There is currently no general consensus on the appropriate terminology for biomarkers relevant to normal-tissue radiation research, but we propose distinguishing between three main classes of biomarkers: predictive factors, response markers and surrogate endpoints.
Predictive factors are biological or clinical factors (but not treatment-related factors) observable at baseline, i.e. before the start of therapy that are statistically associated with the probability of a given outcome of a specific treatment in an individual. In the case of normal tissue side-effects these are often called risk factors or protective factors. This is consistent with the definition in Okunieff et al.11. The distinction between predictive and prognostic markers is of major importance in tumor biology8. The analogous distinction for normal tissue risk factors would be between markers associated with poor tolerance to any (effective) therapy vs. markers predicting excess risk of toxicity after a specific therapy. While some factors could potentially be in the former group, performance status for example, most factors studied so far are modality specific and are therefore likely to be predictive rather than prognostic. Note that Okunieff et al. 11 essentially defines a prognostic marker as a predictive marker assessed after the start of therapy. However, this definition seems to be at variance with the traditional use of this term in cancer research.
Response markers are defined here as therapy-related changes in biomarkers that are mechanistically related to treatment outcome at the individual patient level. These are sometimes referred to as direct markers of the underlying pathologic process12. In the case of normal tissue toxicity these markers would ideally reflect a deterministic step in the radiation pathogenesis of a specific side-effect. Response markers may be used for guiding therapy intensity or interventions for toxicity in an individual patient.
Endpoints are health state characteristics that are used to assess treatment outcome in a population of patients. Clinical endpoints are symptoms, signs or functional measures of disease or toxicity. Clinical tumor endpoints are desirable treatment outcomes, reflecting the therapeutic aim, such as local tumor control or progression-free survival. Clinical normal-tissue endpoints are side effects affecting the patient’s health-related quality of life. Surrogate endpoints are measurable biological effects that can be used as an early indicator of the effect of therapy on a given clinical endpoint in a population of patients. A response marker may serve as a surrogate endpoint. However, a surrogate endpoint might not necessarily be mechanistically related to the occurrence of the clinical endpoint in an individual (see below).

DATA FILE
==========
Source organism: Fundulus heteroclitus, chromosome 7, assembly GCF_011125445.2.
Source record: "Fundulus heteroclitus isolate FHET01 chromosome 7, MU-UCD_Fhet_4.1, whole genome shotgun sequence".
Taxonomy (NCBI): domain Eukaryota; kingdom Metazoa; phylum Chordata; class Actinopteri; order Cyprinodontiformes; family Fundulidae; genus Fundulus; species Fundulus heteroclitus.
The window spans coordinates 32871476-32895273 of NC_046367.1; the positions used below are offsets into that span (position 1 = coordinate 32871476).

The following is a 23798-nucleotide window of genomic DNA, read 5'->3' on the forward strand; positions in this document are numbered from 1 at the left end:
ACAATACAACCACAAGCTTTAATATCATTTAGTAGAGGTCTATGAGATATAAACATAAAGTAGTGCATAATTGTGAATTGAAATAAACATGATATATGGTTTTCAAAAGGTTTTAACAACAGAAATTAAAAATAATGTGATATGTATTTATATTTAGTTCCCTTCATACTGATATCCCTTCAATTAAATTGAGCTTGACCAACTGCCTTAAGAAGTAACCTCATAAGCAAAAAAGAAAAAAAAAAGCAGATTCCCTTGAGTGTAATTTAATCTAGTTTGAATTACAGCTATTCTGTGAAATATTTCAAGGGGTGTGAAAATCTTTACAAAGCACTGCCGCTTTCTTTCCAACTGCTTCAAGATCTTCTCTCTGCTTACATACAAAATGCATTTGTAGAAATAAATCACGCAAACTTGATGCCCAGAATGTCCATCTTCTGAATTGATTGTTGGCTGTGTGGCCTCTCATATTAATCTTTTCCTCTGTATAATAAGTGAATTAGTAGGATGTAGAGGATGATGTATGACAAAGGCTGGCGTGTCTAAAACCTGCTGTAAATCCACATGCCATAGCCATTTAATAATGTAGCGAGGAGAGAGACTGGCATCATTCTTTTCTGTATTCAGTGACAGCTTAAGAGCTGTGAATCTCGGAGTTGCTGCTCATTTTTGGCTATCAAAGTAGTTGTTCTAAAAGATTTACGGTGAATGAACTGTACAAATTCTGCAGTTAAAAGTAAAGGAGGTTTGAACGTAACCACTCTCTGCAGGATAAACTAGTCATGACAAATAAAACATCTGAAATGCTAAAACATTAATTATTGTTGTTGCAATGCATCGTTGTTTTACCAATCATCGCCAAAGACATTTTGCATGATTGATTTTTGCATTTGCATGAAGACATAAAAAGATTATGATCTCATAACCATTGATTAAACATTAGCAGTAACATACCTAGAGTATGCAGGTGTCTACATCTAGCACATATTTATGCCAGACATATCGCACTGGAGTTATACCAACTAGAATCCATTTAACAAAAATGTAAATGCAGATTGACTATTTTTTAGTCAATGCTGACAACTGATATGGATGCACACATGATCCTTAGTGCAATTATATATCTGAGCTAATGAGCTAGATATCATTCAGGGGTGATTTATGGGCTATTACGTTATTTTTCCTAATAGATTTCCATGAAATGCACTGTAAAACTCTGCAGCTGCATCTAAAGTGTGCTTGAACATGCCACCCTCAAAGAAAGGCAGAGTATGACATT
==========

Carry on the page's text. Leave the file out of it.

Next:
It is noteworthy that markers that are associated with a disease state may not necessarily be valid surrogate endpoints. One example is the Cardiac Arrhythmia Suppression Trial where clinical development of encainide and flecainide, despite demonstrating efficacy in suppressing arrhythmia after myocardial infarctions, were discontinued because of excess mortality compared with patients receiving a placebo13. Another example is low hemoglobin concentration in cancer patients, a biomarker shown to be associated with increased disease burden and poor therapeutic outcome. Administration of erythropoietin led to the desired increase in hemoglobin concentration, but proved in randomized placebo-controlled trials to be associated with a worse outcome14.
Predictive markers, assessed at baseline, i.e. before the start of therapy, are aimed at selecting cases for a specific type of therapy or for changing radiotherapy dose-fractionation prescription or planned dose distributions. In vitro radiosensitivity of normal human skin fibroblasts looked promising as a clinical radiosensitivity assay in the early 1980’s. However, when large confirmatory studies were conducted a significant association was not found15.
The possible predictive value of cytokines and growth factors, involved in damage response and tissue remodeling assessed at baseline, have also been investigated in a number of studies. One example is transforming growth factor β-1 (TGF-β1), a strongly profibrotic, multifunctional cytokine9 that can be activated from its latent form by ionizing radiation. This activation has been demonstrated within an hour after doses as low as 0.1 Gy. Li et al.16 showed a statistically significant association between the level of TGF-β1 in pre-radiotherapy plasma samples and subsequent development of radiation fibrosis in 91 early-stage breast cancer patients, thus demonstrating that this is a potential predictive marker for this side-effect..